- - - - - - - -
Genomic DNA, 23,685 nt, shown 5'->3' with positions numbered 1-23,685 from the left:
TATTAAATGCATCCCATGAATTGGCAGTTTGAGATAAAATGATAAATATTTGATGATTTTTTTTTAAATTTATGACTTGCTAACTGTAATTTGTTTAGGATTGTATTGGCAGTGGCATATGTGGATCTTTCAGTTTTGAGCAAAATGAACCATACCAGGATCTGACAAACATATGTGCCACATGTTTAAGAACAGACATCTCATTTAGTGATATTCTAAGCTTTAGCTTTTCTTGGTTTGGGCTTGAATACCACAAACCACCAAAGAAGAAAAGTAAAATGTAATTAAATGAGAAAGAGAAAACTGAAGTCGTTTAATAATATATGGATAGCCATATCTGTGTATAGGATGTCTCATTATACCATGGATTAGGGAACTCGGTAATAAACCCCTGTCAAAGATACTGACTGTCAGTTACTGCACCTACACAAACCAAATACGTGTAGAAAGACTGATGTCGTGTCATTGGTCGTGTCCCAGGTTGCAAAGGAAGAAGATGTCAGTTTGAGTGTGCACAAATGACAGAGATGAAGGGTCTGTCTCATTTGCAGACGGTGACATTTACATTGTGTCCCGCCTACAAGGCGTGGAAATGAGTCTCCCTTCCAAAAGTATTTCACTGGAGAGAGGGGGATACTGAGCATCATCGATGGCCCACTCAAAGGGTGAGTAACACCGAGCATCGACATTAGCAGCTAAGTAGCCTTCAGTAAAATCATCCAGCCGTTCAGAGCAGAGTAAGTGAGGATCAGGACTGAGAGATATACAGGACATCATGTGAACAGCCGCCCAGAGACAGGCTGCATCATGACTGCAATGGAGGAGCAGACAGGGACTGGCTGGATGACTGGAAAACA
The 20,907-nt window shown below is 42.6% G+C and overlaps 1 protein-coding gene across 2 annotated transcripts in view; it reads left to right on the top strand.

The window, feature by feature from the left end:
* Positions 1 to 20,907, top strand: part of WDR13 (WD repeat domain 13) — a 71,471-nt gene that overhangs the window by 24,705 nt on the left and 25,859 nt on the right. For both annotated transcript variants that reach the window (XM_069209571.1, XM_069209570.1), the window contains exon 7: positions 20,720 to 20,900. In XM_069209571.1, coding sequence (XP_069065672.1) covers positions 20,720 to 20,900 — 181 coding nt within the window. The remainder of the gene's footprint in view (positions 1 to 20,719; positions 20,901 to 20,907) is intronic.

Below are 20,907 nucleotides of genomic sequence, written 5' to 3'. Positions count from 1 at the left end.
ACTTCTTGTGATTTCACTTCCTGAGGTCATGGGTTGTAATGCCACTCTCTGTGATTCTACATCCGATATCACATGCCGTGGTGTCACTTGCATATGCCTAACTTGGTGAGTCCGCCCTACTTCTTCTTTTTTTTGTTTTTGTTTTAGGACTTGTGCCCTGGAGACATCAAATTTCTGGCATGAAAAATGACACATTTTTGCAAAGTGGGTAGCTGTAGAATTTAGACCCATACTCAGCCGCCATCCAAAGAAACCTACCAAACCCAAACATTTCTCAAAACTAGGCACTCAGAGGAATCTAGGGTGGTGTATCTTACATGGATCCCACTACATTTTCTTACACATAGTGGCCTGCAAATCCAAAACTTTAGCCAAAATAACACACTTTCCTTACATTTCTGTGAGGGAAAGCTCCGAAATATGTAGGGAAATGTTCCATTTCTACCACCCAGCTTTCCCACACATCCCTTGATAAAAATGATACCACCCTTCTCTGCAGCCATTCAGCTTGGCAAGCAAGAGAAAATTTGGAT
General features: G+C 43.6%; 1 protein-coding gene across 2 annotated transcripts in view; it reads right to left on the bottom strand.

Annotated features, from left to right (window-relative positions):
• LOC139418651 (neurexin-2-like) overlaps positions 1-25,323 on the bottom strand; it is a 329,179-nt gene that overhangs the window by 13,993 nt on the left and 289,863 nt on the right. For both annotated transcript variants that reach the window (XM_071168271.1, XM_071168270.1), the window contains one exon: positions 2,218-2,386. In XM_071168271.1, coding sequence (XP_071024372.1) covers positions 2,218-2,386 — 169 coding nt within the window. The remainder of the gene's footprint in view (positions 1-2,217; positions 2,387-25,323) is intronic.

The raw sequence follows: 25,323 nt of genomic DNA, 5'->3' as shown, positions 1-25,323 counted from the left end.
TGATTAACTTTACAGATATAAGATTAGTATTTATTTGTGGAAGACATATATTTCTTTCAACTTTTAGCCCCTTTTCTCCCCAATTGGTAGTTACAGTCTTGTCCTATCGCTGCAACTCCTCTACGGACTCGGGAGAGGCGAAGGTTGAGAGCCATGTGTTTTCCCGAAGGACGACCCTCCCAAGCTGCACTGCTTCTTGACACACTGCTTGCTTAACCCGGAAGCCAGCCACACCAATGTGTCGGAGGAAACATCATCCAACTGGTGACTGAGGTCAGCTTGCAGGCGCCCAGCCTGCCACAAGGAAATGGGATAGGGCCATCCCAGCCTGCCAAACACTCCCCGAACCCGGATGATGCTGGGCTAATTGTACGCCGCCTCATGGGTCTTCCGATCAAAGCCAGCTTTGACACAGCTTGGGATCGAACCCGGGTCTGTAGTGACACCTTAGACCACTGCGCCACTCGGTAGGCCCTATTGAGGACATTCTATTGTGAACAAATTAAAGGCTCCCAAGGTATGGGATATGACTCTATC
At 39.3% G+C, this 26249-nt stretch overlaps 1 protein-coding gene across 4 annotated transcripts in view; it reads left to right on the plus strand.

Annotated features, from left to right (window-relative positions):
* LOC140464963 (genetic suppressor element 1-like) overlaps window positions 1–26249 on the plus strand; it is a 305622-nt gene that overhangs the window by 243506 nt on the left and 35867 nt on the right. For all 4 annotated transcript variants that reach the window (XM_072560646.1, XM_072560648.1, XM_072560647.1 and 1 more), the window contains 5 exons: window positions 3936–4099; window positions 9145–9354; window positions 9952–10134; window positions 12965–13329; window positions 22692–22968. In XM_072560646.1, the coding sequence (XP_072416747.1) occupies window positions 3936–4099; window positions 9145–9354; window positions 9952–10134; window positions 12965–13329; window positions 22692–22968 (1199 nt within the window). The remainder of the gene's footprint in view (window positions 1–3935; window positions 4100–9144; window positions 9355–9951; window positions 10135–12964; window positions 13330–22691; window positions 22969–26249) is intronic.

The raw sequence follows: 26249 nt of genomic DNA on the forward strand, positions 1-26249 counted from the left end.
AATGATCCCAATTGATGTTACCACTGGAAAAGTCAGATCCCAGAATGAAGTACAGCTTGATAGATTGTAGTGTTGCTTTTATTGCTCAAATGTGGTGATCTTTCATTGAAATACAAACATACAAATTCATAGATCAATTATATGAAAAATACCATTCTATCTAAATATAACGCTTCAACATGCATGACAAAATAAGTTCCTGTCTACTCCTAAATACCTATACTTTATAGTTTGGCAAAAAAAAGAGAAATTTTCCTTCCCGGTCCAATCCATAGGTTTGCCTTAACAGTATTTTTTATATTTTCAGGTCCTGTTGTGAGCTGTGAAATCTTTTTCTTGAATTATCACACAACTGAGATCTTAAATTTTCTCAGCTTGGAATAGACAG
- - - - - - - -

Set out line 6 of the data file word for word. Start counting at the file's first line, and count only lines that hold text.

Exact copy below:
Below are 20,907 nucleotides of genomic sequence, written 5' to 3'. Positions count from 1 at the left end.